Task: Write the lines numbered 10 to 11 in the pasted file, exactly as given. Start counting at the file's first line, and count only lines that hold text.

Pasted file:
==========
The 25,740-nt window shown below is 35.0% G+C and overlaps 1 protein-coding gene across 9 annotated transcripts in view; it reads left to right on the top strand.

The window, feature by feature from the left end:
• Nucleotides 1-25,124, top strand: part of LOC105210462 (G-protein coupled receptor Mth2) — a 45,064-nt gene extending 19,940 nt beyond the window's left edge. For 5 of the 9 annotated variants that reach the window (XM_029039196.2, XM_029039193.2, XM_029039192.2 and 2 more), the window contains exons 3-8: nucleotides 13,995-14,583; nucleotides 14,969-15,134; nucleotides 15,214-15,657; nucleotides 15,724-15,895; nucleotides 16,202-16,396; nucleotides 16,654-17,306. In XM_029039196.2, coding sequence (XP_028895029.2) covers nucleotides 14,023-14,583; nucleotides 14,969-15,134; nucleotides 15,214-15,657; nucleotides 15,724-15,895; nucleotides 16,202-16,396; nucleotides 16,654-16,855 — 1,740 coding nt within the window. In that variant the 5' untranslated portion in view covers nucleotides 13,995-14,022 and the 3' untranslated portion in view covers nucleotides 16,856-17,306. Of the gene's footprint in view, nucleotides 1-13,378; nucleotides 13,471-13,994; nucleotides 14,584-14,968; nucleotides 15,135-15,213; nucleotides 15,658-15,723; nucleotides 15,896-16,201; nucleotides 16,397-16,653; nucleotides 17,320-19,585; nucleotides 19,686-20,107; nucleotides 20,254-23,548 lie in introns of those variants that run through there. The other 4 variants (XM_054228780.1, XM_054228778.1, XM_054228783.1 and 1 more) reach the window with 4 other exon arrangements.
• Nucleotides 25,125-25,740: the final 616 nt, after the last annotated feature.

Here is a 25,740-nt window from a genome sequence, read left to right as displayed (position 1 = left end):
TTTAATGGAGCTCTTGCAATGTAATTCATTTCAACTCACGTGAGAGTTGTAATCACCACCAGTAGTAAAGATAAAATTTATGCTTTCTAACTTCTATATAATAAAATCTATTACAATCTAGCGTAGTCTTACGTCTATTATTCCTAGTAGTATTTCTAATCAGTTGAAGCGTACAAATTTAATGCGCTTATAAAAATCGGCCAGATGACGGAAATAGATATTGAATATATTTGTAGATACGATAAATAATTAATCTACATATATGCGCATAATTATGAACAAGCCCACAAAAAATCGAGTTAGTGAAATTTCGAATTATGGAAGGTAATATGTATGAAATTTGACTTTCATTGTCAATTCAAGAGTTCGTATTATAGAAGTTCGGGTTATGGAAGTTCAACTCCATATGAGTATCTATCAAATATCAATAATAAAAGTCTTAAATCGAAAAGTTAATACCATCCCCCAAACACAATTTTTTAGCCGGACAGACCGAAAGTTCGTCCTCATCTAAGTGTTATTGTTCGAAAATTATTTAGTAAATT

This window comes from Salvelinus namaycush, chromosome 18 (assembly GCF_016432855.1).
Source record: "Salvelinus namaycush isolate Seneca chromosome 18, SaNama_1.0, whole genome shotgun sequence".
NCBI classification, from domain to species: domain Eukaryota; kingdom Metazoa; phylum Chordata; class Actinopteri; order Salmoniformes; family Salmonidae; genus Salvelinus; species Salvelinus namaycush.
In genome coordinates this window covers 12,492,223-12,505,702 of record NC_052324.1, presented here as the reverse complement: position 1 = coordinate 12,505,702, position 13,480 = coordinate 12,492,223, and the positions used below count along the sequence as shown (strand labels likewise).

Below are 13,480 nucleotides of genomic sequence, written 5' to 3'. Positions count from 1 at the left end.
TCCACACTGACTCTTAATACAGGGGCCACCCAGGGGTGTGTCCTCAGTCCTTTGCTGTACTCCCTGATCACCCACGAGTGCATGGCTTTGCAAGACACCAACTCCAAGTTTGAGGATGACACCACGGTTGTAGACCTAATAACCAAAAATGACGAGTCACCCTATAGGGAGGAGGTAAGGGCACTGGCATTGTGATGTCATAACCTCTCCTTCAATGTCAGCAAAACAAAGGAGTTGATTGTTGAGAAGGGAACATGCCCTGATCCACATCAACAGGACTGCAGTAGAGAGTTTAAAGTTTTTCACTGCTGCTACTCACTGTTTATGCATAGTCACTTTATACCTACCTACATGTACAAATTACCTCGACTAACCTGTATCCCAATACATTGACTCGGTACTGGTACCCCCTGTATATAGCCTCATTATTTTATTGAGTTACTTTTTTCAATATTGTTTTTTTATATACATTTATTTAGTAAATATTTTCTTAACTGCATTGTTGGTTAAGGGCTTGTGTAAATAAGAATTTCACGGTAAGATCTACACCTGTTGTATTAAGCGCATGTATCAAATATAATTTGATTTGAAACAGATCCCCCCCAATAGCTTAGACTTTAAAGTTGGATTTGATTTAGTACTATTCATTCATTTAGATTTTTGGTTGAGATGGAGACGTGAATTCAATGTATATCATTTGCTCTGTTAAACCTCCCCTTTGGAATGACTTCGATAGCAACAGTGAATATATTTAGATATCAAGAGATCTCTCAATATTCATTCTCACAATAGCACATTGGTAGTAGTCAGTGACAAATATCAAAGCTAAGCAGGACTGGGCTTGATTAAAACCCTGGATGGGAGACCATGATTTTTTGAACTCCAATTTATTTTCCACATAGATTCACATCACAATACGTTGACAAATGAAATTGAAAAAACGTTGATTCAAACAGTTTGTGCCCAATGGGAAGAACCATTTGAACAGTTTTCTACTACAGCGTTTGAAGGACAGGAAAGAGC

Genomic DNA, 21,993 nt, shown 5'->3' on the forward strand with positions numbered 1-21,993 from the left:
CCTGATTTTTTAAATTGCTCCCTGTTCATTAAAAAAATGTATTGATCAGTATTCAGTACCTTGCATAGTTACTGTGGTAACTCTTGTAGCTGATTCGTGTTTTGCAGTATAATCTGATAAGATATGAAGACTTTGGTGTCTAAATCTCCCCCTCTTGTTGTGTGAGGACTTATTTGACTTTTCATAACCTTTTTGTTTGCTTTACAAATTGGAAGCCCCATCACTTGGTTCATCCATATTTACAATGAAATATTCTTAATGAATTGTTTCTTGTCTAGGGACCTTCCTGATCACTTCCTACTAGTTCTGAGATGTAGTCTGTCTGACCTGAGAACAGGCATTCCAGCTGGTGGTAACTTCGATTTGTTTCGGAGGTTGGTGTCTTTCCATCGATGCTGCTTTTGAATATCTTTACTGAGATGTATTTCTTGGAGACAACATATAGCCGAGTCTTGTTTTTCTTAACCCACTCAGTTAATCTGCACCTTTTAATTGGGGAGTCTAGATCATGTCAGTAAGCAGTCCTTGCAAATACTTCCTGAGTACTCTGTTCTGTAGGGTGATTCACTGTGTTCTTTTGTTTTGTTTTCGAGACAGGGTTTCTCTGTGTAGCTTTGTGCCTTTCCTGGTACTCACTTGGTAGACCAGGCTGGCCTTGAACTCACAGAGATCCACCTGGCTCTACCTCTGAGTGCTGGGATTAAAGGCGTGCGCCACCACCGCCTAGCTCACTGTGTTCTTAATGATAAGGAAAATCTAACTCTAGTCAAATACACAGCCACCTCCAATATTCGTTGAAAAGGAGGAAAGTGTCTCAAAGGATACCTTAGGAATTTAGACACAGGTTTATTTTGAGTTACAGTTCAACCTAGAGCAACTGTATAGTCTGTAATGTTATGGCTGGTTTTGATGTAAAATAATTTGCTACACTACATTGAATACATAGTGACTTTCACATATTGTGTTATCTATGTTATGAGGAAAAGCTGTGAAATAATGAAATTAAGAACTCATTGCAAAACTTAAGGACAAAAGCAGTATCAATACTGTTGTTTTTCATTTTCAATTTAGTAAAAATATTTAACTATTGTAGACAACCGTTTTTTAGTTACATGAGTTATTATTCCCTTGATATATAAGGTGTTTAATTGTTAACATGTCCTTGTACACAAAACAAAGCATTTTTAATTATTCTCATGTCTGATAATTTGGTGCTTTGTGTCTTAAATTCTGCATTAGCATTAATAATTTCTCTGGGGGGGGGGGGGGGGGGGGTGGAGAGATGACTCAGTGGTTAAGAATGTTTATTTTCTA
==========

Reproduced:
In genome coordinates this window covers 12,492,223-12,505,702 of record NC_052324.1, presented here as the reverse complement: position 1 = coordinate 12,505,702, position 13,480 = coordinate 12,492,223, and the positions used below count along the sequence as shown (strand labels likewise).

Below are 13,480 nucleotides of genomic sequence, written 5' to 3'. Positions count from 1 at the left end.